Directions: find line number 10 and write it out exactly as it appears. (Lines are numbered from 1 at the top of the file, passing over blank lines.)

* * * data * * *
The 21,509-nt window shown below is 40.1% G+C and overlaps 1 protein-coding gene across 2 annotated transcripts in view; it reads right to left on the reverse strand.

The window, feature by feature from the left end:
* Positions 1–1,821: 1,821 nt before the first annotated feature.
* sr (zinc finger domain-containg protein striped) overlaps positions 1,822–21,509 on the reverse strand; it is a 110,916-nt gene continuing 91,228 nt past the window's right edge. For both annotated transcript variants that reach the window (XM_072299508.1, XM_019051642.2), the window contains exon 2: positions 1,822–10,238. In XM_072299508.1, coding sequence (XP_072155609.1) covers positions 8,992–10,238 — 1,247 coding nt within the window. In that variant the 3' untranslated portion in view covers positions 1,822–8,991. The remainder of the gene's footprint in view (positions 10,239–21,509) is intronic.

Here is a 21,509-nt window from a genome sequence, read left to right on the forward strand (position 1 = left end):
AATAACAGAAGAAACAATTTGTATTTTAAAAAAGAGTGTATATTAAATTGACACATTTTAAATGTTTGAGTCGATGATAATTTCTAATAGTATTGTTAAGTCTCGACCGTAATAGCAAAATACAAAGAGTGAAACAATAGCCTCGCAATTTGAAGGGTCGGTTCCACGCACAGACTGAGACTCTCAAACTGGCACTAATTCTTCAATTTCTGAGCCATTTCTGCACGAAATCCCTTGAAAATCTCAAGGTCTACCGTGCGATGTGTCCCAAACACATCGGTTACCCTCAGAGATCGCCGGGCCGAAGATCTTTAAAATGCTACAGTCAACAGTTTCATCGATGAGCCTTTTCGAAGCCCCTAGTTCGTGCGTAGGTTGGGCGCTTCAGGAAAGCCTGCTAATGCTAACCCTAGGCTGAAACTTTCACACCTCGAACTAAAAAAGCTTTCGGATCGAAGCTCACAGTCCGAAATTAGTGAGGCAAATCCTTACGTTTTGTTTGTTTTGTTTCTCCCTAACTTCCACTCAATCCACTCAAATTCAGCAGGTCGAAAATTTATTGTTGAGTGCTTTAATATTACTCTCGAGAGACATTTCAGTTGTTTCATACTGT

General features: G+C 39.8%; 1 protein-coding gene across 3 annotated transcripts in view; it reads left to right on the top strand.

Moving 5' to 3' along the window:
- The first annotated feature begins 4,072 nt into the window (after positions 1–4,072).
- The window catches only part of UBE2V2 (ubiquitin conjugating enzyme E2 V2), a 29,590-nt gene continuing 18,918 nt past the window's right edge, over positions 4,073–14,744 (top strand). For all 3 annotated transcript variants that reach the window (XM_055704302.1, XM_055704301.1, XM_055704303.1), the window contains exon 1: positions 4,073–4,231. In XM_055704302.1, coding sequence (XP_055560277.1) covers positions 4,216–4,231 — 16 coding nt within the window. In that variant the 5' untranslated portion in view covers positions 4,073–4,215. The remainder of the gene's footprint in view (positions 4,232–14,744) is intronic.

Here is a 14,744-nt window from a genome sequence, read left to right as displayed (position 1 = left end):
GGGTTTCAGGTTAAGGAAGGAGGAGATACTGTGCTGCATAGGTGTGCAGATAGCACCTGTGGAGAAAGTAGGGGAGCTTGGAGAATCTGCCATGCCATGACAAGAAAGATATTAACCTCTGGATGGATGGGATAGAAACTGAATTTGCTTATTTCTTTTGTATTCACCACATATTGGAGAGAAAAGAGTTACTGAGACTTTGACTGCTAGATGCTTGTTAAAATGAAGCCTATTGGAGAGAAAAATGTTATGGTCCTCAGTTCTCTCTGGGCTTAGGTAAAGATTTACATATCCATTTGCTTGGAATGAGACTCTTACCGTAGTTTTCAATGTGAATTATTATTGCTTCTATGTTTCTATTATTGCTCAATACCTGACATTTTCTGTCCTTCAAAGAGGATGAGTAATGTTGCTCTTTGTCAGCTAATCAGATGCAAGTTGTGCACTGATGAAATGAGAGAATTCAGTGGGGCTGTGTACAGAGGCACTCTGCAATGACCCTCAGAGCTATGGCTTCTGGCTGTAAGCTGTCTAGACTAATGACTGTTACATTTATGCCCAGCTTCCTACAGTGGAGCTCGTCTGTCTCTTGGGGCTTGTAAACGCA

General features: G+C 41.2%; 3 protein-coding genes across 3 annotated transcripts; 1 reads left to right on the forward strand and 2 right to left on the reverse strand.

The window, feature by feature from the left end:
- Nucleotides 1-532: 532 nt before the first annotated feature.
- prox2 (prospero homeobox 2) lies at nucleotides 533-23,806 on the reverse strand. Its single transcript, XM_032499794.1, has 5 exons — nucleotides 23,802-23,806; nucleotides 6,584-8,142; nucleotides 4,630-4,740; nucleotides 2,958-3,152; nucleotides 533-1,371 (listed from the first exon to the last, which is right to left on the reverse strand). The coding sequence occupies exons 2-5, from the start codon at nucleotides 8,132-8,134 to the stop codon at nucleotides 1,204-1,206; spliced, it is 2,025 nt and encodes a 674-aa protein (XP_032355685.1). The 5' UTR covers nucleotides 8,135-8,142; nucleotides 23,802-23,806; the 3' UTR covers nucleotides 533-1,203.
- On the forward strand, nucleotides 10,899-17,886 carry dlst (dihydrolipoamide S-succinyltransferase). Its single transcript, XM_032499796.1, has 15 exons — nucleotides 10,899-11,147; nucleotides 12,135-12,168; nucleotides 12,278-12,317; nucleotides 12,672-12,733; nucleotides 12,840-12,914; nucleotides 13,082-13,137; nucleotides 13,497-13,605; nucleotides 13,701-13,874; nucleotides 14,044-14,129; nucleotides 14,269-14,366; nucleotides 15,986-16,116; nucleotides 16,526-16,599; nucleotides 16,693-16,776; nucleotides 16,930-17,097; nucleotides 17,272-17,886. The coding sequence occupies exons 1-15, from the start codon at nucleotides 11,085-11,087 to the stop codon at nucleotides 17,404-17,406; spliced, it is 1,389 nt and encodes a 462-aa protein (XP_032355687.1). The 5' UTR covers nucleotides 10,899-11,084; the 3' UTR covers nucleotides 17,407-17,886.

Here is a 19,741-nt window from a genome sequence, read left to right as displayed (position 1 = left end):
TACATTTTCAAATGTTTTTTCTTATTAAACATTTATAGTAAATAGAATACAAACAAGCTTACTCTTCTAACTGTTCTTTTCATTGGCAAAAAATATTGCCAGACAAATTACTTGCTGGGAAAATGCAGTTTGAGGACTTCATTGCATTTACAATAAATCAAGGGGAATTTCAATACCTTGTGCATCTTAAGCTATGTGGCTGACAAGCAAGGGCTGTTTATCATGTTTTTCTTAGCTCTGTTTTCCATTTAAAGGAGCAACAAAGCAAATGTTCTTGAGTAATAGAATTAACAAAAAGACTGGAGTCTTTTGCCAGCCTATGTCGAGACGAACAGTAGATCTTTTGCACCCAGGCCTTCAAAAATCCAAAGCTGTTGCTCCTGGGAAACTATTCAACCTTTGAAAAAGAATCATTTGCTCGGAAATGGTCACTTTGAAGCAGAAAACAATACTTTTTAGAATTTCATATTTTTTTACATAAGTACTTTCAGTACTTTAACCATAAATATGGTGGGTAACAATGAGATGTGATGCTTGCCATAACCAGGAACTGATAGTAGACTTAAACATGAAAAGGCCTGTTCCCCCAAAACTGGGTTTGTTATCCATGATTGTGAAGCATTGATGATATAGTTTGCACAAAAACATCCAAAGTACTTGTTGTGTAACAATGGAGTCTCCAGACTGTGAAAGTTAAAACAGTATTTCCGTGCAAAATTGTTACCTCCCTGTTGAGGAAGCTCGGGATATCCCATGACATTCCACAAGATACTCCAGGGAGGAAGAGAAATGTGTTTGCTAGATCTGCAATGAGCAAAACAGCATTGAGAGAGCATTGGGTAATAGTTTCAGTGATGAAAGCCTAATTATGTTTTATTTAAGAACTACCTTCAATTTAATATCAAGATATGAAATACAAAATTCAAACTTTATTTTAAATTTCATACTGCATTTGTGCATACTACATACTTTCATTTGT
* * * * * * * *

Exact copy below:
- The window catches only part of UBE2V2 (ubiquitin conjugating enzyme E2 V2), a 29,590-nt gene continuing 18,918 nt past the window's right edge, over positions 4,073–14,744 (top strand). For all 3 annotated transcript variants that reach the window (XM_055704302.1, XM_055704301.1, XM_055704303.1), the window contains exon 1: positions 4,073–4,231. In XM_055704302.1, coding sequence (XP_055560277.1) covers positions 4,216–4,231 — 16 coding nt within the window. In that variant the 5' untranslated portion in view covers positions 4,073–4,215. The remainder of the gene's footprint in view (positions 4,232–14,744) is intronic.